Like the building itself — a small cafe in a strip mall in suburban Nashville — the documentary film "Bluebird" has humble beginnings. At first it seems like a simple story about a vital gathering spot for songwriters in Music City. But then Garth Brooks shows up. And then Taylor Swift pops in. And finally the prime-time ABC TV show "Nashville" becomes part of the picture.

It's been an impressive run for the classic listening room that Amy Kurland opened 37 years ago, giving songwriters who holed up by day working in Music Row offices a place to try those songs out at night in front of audiences. Playing the Bluebird also became a goal for aspiring songwriters coming to Nashville from other places; we hear from some of them in director Brian Loschiavo's 90-minute film as well.

Mostly what works in "Bluebird," which got its world premiere at the Paramount Theatre Thursday evening as part of the South by Southwest Film Festival, is the pastiche of smaller stories that paint a larger picture of the venue's importance. After an early overview of the Bluebird's history — it began more like Austin's Hole in the Wall before the staff sort of accidentally stumbled upon the songwriters-in-the-round format that became its hallmark — the film moves into vignettes with artists who have had meaningful experiences in the room.

Bluebird employee Mark Irwin recalls how he was still working at the bar when he co-wrote a song with Alan Jackson that became Jackson's first country chart-topper. Jason Isbell remembers his fellow in-the-round artists complimenting him on a line in his song "Streetlights" where he sang words out of order because he was nervous, but he carried forward the changed lyric into the subsequent recording of the song. Kathy Mattea relates the touching story of a tear-jerker her husband wrote about family members that became the 1991 Grammy winner for Best Country Song ("Where've You Been").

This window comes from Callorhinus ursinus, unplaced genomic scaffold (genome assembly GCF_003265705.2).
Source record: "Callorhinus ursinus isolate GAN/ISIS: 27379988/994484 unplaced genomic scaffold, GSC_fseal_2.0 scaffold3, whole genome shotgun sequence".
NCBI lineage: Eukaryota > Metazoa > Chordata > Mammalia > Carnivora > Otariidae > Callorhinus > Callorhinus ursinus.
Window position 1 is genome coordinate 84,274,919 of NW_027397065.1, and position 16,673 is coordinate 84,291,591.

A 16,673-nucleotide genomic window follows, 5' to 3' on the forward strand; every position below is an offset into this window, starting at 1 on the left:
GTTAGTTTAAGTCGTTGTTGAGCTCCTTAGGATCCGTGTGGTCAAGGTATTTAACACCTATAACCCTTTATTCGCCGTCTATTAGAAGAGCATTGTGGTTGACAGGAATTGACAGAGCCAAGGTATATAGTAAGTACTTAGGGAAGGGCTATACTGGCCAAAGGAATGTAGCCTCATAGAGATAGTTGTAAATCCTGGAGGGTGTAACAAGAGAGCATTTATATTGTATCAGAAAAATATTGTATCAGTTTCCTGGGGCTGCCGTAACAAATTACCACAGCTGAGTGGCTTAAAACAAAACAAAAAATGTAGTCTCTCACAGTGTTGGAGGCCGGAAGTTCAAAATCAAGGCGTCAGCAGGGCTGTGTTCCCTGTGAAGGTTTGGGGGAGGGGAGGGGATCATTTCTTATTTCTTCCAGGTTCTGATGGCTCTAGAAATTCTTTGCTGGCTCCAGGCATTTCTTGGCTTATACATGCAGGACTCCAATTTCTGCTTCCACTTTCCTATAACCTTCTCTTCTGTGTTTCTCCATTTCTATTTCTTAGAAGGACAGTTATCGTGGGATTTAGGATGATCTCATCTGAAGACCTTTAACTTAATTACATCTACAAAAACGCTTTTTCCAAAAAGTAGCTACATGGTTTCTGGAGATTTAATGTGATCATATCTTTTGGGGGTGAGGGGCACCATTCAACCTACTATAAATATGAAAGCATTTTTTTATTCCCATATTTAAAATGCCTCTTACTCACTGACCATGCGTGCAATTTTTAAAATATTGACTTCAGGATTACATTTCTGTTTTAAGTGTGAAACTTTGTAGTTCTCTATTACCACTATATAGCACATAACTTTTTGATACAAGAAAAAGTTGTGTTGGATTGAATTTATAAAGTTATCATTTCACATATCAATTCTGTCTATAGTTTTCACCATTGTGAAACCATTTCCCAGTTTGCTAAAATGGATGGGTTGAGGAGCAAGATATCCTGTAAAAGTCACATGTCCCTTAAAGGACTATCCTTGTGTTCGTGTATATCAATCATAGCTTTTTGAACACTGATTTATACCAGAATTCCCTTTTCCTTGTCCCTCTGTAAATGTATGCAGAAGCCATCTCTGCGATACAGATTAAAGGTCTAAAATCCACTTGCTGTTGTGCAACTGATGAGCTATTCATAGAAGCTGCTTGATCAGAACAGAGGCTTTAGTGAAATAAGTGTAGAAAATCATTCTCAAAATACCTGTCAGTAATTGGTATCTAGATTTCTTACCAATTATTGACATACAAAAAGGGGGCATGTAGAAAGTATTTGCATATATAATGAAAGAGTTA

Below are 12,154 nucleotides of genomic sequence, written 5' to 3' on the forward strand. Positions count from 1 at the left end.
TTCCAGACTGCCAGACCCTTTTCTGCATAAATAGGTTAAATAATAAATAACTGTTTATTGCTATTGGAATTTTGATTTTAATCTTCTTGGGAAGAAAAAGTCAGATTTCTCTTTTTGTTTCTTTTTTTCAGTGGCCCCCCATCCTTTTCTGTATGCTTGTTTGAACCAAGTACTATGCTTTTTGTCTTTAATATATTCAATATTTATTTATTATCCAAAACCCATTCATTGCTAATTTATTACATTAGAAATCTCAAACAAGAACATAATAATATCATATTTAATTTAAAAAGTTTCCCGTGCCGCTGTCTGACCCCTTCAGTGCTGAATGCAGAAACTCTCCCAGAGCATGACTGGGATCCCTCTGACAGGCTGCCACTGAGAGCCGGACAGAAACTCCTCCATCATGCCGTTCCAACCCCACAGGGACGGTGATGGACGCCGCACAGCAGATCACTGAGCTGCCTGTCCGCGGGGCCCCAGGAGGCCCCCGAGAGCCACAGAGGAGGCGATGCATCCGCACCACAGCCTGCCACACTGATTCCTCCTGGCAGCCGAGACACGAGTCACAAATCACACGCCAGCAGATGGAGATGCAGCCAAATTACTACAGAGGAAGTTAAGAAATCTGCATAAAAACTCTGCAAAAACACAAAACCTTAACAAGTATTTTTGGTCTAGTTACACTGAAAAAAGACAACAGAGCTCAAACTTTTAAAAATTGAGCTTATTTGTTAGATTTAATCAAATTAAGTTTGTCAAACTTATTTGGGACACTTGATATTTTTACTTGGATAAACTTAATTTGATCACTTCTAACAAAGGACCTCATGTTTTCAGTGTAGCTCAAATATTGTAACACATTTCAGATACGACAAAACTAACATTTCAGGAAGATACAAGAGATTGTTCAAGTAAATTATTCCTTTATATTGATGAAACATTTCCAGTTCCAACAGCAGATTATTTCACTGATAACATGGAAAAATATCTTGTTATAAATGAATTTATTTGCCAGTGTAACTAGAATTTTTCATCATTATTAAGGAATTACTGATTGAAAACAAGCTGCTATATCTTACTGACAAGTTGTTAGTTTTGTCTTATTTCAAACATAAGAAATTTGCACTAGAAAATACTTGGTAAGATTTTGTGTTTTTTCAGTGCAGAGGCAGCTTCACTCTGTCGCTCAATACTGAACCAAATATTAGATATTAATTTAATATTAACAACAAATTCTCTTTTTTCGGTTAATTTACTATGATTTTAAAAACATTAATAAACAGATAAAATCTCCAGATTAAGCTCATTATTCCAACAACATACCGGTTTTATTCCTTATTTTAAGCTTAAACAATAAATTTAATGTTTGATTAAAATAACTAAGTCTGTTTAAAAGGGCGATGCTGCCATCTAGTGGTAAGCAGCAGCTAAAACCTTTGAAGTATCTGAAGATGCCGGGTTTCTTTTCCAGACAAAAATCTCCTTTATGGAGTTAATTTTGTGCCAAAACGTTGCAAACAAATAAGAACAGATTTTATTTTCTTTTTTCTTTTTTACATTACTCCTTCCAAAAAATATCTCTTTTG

All of that builds to the Swift cameo, and her story of how she got a record deal from playing the club while still in her teens. "It was the most amazing offer somebody could give to an eighth-grader at Hendersonville High School," she deadpans. By the time the TV show "Nashville" entered the picture in the venue's most recent decade, Kurland had retired and entrusted the venue to the Nashville Songwriters Association Nashville; today, it's a major tourist attraction thanks to millions of viewers who've seen scenes filmed on a set that painstakingly re-created almost every detail of the actual room.

Wednesday evening at Esther's Follies, a handful of songwriters gave a go at re-creatiing that vibe in Austin for an official SXSW Music showcase. We caught the second of two in-the-round (really this was more in-a-line) sessions, with Ashley McMillen, Luke Laird and Barry Dean taking turns playing songs that mostly had some connection to the venue. All three songwriters are in the film, which balances the star-power of Swift, Vince Gill and other luminaries with the presence of the writers behind the marquee names.

McMillen performed the song that got her into the Bluebird when she was almost nine months pregnant, while Laird sang "Space Cowboy," a Grammy-winning song he co-wrote with star singer Kacey Musgraves. Dean, who provides some of the best color commentary in the film, finished the round with a song he and Laird wrote specifically for the film, "The Songs We Sing."